Jungle Book – Of nostalgia and life lessons

‘Jungle jungle baat chali hain pata chala hain

Chaddi pehenke phool khila hain phool khila hain’

doorRemember this absolutely endearing song from Jungle book? The animated TV series on Doordarshan [Yes, I am that old ;-)] about the lovable Mowgli and his friends, Baloo the bear, Bagheera the panther, Sher Khan the tiger [Ok, so the last one wasn’t a friend]. While I have very faint memories of the TV series, the song is a personal favourite. I remember more of the story from the book that I read afterwards, though that is a long time back too.

Published as a series in a magazine in 1893-94, the Jungle Book stories were written by Rudyard Kipling, apparently, for his daughter. And the over the years they have captured the imagination of so many children, I being one of them. I was undoubtedly very excited when Disney released their movie last week in India. And what was amazing was the fact that the theatre had more adults than children. And what a movie it turned out to be and no, I am not talking about the direction or the adapted screenplay or the dialogues or the special effects [which without a doubt were just bang on]. For me not only was it a walk down the memory lane but as I saw it from the lens of an adult, it had an all new meaning. It taught me some much needed life lessons and re-affirmed my faith in Loyalty, Order, Justice and Unity!

JungHow you ask? Then let me remind you of the Law of the Jungle:

“NOW this is the law of the jungle, as old and as true as the sky,
And the wolf that shall keep it may prosper, but the wolf that shall break it must die.

As the creeper that girdles the tree trunk, the law runneth forward and back;
For the strength of the pack is the wolf, and the strength of the wolf is the pack.

Wash daily from nose tip to tail tip; drink deeply, but never too deep;
And remember the night is for hunting and forget not the day is for sleep.

The jackal may follow the tiger, but, cub, when thy whiskers are grown,
Remember the wolf is a hunter—go forth and get food of thy own.

Keep peace with the lords of the jungle, the tiger, the panther, the bear;
And trouble not Hathi the Silent, and mock not the boar in his lair.

When pack meets with pack in the jungle, and neither will go from the trail,
Lie down till the leaders have spoken; it may be fair words shall prevail.

When ye fight with a wolf of the pack ye must fight him alone and afar,
Lest others take part in the quarrel and the pack is diminished by war.

 The lair of the wolf is his refuge, and where he has made him his home,
Not even the head wolf may enter, not even the council may come.

The lair of the wolf is his refuge, but where he has digged it too plain,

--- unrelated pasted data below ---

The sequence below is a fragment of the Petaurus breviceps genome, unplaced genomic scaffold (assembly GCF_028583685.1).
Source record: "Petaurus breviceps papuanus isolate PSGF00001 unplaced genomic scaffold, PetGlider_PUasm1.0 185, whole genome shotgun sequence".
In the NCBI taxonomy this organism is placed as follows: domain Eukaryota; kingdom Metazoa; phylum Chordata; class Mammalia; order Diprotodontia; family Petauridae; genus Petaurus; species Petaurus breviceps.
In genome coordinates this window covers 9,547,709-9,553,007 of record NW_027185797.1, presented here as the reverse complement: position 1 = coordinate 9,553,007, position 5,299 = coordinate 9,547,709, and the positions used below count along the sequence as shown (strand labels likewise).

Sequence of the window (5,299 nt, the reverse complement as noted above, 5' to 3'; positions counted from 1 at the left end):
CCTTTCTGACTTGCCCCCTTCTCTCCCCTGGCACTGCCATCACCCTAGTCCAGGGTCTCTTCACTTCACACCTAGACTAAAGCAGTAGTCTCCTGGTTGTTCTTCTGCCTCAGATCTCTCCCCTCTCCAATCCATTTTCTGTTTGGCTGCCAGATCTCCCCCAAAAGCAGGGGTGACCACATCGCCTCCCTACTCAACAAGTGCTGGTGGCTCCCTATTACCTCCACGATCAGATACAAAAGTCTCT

The council shall send him a message, and so he shall change it again.

If ye kill before midnight be silent and wake not the woods with your bay,
Lest ye frighten the deer from the crop and thy brothers go empty away.

Ye may kill for yourselves, and your mates, and your cubs as they need and ye can;
But kill not for pleasure of killing, and seven times never kill man.

If ye plunder his kill from a weaker, devour not all in thy pride,
Pack-right is the right of the meanest; so leave him the head and the hide.

The kill of the pack is the meat of the pack. Ye must eat where it lies;
And no one may carry away of that meat to his lair, or he dies.

The kill of the wolf is the meat of the wolf. He may do what he will,
But, till he is given permission, the pack may not eat of that kill.

Lair right is the right of the mother. From all of her years she may claim
One haunch of each kill for her litter, and none may deny her the same.

Cub right is the right of the yearling. From all of his pack he may claim
Full gorge when the killer has eaten; and none may refuse him the same.

Cave right is the right of the father, to hunt by himself for his own;
He is freed from all calls to the pack. He is judged by the council alone.

Because of his age and his cunning, because of his gripe and his paw,
In all that the law leaveth open the word of the head wolf is law.

Now these are the laws of the jungle, and many and mighty are they;
But the head and the hoof of the law and the haunch and the hump is—Obey!”

So go ahead watch the movie or read the book and make the cute little man-cub a part of your life.

bookP.S -While people who know Hindi would agree that the first two lines of this post can have no literal translation, however it roughly translates to – The Jungle is abuzz with the news of a new flower which wears underpants. The flower in underpants is of course Mowgli. This song is as iconic as ‘The Bare Necessities’ from the animated Jungle book movie of the 1960s.

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